This quote is clearly states that the confessions are based on God’s Word, and are meant 1) to “counteract the mendacious calumnies [a deliberately untrue defamatory statement, a.k.a. slander] and religious controversies”; 2) to explain the differences in doctrine that has arisen; 3) to decide upon the correct interpretation of the controverted articles in a Christian way without violation of divine truth; and 4) to abolish the basis for slander. Through all this, it is clear that the confessions are not a dogmatics treatise, in that they do not systematically treat all of Christian doctrine, but are delimited over and against controversy and error.
In my book “Why Mary Matters”, I discussed the Marian title of Mother of God as a confession of Chalcedonian Christology concerning the two natures in Christ, over against the Nestorian heresy. Here I briefly discuss this topic as it is expressed in the Epitome of the Formula of Concord.
So we believe, teach, and confess that Mary conceived and bore not merely a man and no more, but God’s true Son. Therefore, she also is rightly called and truly is “the mother of God”.(Ep VIII, 12)
The title of Mother of God is properly a Christological title, not a Marian title. It was adopted as a reaction against the Nestorian heresy by the Third Ecumenical Council in Ephesus. Nestorius held that Mary should be properly titled the “Mother of Christ”, since no one can give birth to that which is antecedent in time. The Council of Ephesus held that Nestorius was falsely dividing the two natures in Christ and creating two persons: one who was the Son of Mary, and the divine nature which was not. Thus the title “Mother of God is a Christological confession that the two natures were united in one person, such that Mary was truly the mother of God. The opposite Monophysite heresy soon developed which stated that the Christ had only one nature, that the human was subsumed into the divine leaving only a single nature, one that was not fully human. This heresy was dealt with by the Council of Chalcedon, which gave rise to the Christological doctrines expressed in the Athanasian Creed.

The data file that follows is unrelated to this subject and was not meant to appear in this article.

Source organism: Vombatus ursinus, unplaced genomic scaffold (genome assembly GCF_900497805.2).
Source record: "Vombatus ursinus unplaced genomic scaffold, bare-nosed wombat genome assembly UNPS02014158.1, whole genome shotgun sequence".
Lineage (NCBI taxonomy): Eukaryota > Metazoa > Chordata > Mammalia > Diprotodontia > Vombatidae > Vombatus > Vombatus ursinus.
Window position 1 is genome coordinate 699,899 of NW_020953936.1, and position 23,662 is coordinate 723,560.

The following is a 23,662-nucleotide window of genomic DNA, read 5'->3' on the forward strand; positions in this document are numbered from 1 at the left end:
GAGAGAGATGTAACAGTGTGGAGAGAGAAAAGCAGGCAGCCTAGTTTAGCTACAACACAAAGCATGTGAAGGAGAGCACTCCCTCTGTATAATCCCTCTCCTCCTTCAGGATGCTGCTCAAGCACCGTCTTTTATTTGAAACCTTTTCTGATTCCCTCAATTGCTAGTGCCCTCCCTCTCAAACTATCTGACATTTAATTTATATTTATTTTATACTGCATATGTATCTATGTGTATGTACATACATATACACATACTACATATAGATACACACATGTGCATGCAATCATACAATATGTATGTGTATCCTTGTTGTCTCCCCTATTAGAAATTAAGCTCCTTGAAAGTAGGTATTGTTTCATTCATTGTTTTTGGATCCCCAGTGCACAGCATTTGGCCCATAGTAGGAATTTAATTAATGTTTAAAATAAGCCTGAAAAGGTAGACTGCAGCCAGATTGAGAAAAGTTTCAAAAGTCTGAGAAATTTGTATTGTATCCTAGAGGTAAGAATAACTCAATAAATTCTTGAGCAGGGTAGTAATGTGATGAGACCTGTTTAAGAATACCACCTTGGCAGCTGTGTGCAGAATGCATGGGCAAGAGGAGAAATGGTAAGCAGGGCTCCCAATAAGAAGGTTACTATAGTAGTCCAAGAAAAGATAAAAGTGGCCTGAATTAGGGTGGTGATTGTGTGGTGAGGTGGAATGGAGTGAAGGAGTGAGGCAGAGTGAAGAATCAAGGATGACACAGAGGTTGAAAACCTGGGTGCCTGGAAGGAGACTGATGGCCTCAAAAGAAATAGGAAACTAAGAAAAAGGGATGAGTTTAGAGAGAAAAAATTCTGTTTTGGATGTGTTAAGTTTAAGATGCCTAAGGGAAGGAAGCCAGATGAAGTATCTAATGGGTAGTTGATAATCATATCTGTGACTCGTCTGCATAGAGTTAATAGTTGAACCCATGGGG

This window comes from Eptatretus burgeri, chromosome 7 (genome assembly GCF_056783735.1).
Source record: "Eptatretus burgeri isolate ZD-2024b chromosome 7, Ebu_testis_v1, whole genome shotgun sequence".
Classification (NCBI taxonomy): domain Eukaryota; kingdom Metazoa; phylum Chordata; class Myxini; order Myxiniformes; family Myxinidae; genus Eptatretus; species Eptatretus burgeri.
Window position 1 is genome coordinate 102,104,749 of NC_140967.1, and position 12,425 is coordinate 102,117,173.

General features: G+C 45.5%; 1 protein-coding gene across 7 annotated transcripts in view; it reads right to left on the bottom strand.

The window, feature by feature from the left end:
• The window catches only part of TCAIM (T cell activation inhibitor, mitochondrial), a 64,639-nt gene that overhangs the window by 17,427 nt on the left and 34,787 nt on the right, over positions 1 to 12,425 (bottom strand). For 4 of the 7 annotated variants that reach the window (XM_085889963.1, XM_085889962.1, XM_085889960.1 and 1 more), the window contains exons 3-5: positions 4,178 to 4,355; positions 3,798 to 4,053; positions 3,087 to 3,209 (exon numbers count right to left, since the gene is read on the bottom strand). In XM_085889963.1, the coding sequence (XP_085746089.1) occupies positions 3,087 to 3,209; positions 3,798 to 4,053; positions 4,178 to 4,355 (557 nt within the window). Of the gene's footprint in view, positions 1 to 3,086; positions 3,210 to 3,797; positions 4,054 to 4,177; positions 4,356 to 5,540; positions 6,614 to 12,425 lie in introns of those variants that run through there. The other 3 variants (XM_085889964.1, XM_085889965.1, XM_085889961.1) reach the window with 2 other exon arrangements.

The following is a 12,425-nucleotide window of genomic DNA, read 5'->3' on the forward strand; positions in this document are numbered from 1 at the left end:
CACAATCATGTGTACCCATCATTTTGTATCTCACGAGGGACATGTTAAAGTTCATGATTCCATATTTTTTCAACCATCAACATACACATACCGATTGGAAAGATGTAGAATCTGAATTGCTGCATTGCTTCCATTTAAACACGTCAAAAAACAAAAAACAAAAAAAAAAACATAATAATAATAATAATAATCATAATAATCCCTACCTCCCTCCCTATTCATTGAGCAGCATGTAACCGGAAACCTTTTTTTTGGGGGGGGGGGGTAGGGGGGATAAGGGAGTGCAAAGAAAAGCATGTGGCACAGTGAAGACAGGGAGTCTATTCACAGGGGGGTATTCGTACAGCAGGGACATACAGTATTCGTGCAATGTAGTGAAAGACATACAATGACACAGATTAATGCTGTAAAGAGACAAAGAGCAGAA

Christ Jesus is now in one person at the same time true, eternal God, born of the Father from eternity, and a true man, born of the most blessed Virgin Mary.(SD VIII, 6)
The descriptive title of “most blessed Virgin Mary” is, of course, a reference to the Annunciation, where the angel Gabriel said “blessed art thou among women” (Luke 1:28). It is also a reference to the Visitation, where Elizabeth shouted in the Spirit: “Blessed art thou among women, and blessed is the fruit of thy womb. …And blessed is she that believed” (Luke 1:42, 45). And finally, it is a reference to the Magnificat, where Mary says: “From henceforth all generations shall call me blessed” (Luke 1:48).
On account of this personal union and communion of the natures, Mary, the most blessed Virgin, did not bear a mere man. But as the angel testifies, she bore a man who is truly the Son of the most high God. He showed His divine majesty even in His mother’s womb, because He was born of a virgin, without violating her virginity. Therefore, she is truly the mother of God and yet has remained a virgin. ( SD, VIII 24)